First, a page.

Who said that the brain doesn’t regenerate? Well, it was the neuroscience Dogma as far back as philosophy. But, not in certain quarters; Santiago Ramon y Cajal (1852-1934), widely believed to be the father of modern neuroscience in his treatise ‘Degeneration and Regeneration of the Nervous System’, alludes to the potential of the brain to regenerate in the ‘general theoretical interpretation of the phenomena of nervous regeneration’.
He noted two important things: 1) Law of continuous growth or the tendency of the axon to grow constantly in a longitudinal direction, and 2) The longitudinal growth of nerve fibres is especially localized in their free ends, where the cone of growth is situated, a constant organ of the axon in embryos as well as in nerves undergoing pathological regeneration. In short, the terminal axon/neuron is differentiated in a special way to facilitate the growth, create exploratory sprouts and orient the axon suitably in space.
What he didn’t know at the time was that situated within and near the growth cone are special proteins that elongate and orient the axon – unimaginatively termed growth cone proteins!
As part of my side job, I’ve been looking at these in MS for the past 10 years and am now writing down here some of my observations.
The protein that drew my interest was NCAM (or neural cell adhesion molecule). It is found mainly in the nervous system, normally in the transmembrane or attached to the surface of the axon. Neuroscientists have been researching NCAM for decades. An MS researcher, Angelo Massaro, felt that NCAM had an important role to play in CNS remyelination. He even found that levels of NCAM were boosted in the CSF of MS patients receiving corticosteroids during a relapse!
Using CSF analysis, I found that NCAM was also less abundant in neurodegenerative conditions, such as Alzheimer’s disease, Parkinson’s disease, motorneurone disease. Levels by comparison were much higher in those without a neurological disorder. This led me to postulate that the soluble version of NCAM found in the CSF must be acting as trophic factor for axons/neurons creating environment favorable for growth/plasticity.
What surprised me was that levels of NCAM in the CSF dropped serially from CIS (first presentation), through RRMS, and into SPMS. Since, I published my observations, others have also found the same though not in all instances (different primary antibodies in their assays)! But, what has been annoying me to date like a festinating thorn in a hard to reach place, was whether you could boost CSF NCAM levels through treatment? Trying to find collaborators from pharma who were willing to test their drugs on this proved impossible. That was not until Prof Jan Lycke’s group from Sweden suggested that they have serial CSF’s before and after natalizumab, fingolimod and mitoxantrone treatments an year apart, and were willing to collaborate.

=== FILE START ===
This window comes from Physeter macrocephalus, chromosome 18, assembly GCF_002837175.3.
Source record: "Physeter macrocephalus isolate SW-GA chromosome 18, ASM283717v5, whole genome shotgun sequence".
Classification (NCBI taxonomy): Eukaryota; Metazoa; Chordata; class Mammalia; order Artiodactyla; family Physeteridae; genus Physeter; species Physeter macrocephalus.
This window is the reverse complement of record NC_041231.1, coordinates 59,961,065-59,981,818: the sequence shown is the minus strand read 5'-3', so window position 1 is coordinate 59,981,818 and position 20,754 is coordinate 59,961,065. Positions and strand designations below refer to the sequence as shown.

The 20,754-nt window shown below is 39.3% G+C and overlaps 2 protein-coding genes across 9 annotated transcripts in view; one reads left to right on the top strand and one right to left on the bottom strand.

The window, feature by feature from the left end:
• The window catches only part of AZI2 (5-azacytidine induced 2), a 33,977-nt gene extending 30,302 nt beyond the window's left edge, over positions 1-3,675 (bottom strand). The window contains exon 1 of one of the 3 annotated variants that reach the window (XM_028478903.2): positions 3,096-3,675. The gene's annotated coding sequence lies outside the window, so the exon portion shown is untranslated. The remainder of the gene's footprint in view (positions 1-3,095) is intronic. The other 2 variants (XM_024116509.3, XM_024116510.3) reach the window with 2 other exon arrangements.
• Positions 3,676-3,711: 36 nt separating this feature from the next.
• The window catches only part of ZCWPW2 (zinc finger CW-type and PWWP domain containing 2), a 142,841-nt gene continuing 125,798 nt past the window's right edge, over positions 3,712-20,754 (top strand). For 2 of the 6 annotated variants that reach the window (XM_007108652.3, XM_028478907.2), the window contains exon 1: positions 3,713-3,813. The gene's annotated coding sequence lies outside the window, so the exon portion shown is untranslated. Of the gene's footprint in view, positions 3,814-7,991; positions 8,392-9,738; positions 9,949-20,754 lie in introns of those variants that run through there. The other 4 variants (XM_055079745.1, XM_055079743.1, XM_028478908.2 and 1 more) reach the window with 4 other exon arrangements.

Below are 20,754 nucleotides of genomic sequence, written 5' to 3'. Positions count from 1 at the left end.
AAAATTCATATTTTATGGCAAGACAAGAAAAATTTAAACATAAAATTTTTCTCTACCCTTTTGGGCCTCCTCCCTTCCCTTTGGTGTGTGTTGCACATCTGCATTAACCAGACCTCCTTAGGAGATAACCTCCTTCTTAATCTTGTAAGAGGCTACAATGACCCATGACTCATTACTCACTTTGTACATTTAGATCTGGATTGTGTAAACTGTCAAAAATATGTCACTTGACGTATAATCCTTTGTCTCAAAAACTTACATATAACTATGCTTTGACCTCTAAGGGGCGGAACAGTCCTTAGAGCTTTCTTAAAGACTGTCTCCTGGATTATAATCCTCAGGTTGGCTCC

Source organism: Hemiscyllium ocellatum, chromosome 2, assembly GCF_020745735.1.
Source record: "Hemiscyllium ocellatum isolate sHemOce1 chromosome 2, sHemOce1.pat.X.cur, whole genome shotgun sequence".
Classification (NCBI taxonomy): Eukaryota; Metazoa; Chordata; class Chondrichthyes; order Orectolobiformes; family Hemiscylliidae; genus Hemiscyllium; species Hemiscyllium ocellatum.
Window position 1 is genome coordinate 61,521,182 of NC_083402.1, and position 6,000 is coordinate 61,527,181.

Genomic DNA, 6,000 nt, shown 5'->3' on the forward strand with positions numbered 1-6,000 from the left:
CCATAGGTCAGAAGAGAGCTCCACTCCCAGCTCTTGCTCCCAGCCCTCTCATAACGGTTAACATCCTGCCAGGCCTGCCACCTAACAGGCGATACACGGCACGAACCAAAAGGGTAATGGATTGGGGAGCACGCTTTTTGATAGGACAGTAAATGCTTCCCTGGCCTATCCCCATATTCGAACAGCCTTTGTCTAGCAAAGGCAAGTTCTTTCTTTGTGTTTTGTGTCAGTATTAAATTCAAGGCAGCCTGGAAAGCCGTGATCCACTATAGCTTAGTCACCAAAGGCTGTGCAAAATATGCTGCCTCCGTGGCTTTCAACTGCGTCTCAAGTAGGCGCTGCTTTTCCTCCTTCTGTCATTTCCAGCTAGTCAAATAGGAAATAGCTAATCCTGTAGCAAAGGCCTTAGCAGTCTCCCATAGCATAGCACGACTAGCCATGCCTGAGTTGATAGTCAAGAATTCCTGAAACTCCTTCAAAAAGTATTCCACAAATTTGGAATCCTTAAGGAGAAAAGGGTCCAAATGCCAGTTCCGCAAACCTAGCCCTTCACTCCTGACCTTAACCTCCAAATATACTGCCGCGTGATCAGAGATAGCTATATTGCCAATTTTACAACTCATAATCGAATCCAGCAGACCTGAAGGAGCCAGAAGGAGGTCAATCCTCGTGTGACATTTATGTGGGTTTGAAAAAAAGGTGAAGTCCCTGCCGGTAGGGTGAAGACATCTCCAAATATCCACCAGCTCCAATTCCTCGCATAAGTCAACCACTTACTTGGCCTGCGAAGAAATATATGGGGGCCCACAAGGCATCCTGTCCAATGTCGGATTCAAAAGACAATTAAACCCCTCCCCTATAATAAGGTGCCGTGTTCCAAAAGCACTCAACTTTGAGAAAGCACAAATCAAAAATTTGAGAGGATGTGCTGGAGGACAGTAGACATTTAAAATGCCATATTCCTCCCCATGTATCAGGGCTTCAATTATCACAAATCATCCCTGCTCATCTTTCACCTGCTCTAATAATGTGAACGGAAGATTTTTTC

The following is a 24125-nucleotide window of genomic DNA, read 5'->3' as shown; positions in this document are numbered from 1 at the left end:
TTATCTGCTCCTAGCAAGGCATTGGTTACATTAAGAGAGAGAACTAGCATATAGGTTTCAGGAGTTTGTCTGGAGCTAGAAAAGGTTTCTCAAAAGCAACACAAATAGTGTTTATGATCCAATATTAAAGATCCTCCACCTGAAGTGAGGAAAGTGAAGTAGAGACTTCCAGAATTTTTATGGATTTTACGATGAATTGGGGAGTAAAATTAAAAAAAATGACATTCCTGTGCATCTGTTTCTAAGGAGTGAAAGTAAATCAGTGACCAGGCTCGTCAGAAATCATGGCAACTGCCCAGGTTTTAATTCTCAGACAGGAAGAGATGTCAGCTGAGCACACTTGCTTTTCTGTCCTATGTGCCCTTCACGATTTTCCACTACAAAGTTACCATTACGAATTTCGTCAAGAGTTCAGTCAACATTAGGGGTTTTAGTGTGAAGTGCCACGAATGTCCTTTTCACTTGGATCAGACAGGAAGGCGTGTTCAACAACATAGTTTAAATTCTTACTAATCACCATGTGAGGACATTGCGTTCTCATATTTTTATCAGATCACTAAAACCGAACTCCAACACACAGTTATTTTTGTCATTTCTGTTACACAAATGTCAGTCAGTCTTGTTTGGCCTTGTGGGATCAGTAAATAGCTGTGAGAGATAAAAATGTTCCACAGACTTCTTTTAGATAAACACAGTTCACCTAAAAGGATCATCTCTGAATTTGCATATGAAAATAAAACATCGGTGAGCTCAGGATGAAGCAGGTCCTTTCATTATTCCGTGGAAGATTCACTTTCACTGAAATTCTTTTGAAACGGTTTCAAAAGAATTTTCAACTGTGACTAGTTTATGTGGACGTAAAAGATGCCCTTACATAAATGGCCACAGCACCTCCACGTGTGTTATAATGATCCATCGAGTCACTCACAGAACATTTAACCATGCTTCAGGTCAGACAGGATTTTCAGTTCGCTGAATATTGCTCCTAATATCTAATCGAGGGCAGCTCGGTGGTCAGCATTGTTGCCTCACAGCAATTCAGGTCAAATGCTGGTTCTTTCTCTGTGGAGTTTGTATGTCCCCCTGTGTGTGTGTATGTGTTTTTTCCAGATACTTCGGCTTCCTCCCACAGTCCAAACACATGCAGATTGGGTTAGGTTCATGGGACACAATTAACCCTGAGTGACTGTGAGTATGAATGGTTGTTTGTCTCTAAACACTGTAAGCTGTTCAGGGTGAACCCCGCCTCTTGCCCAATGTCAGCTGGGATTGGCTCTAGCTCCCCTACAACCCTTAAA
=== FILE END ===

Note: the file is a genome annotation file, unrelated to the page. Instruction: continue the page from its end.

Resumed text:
The samples were analyzed blinded (i.e. not knowing the timing of the samples or their treatments) and you can see the remarkable findings below in the figures.
I will leave you to interpret these findings on your own…
Acta Neurol Scand. 2019 Jan 18. doi: 10.1111/ane.13069. [Epub ahead of print]
Cerebrospinal fluid NCAM levels are modulated by disease modifying therapies.
Axelsson M, Dubuisson N, Novakova-Nyren L, Malmeström C, Giovannoni G, Lycke J, Gnanapavan S
Little is known about what leads to recovery between relapses in multiple sclerosis (MS), particularly following treatment. In the past, it has been demonstrated thatsoluble neural cell adhesion molecule (sNCAM), a putative biomarker of neuroplasticity, increased following steroid treatment in the CSF of MS subjects undergoing acute relapses. Taking this a step further, we have evaluated the effect of disease-modifying treatment (DMTs) on CSF sNCAM levels in various subtypes of MS.
We measured CSF sNCAM levels at baseline and after 12-24 months of DMT in 69 patients, 49 relapsing-remitting MS (RRMS), 20 progressive MS(PMS), and 24 healthy controls (HC) using an in-house ELISA. Of this, 31 patients had received natalizumab, 17 mitoxantrone and 21 fingolimod. Changes in disability were measured using EDSS and disease severity by MSSS. In conjunction, CSF NfL levels were also measured.
At baseline, the mean sNCAM level was 268.7 ng/ml (SD 109 ng/ml) in MS patients compared with 340.6 ng/ml (SD 139 ng/ml) in HC, and PMS had significantly lower sNCAM (239.2 ng/ml, SD 123.0, p=0.019) compared to RRMS (269.4 SD 127.4, p=0.043). After natalizumab and mitoxantrone treatment, we observed an increase of mean sNCAM. However, in the fingolimod treated group, mean sNCAM decreased. There was no correlation was found with EDSS or MSSS, or NfL levels as a whole.
CSF sNCAM were found to be lower in MS than in HC and the lowest sNCAM levels were found in PMS. Following natalizumab and mitoxantrone treatment, we observed an elevation in sNCAM levels, an effect that was not observed following fingolimod treatment. These changes, however, did not appear to correlate with disability in the short-term or NfL levels.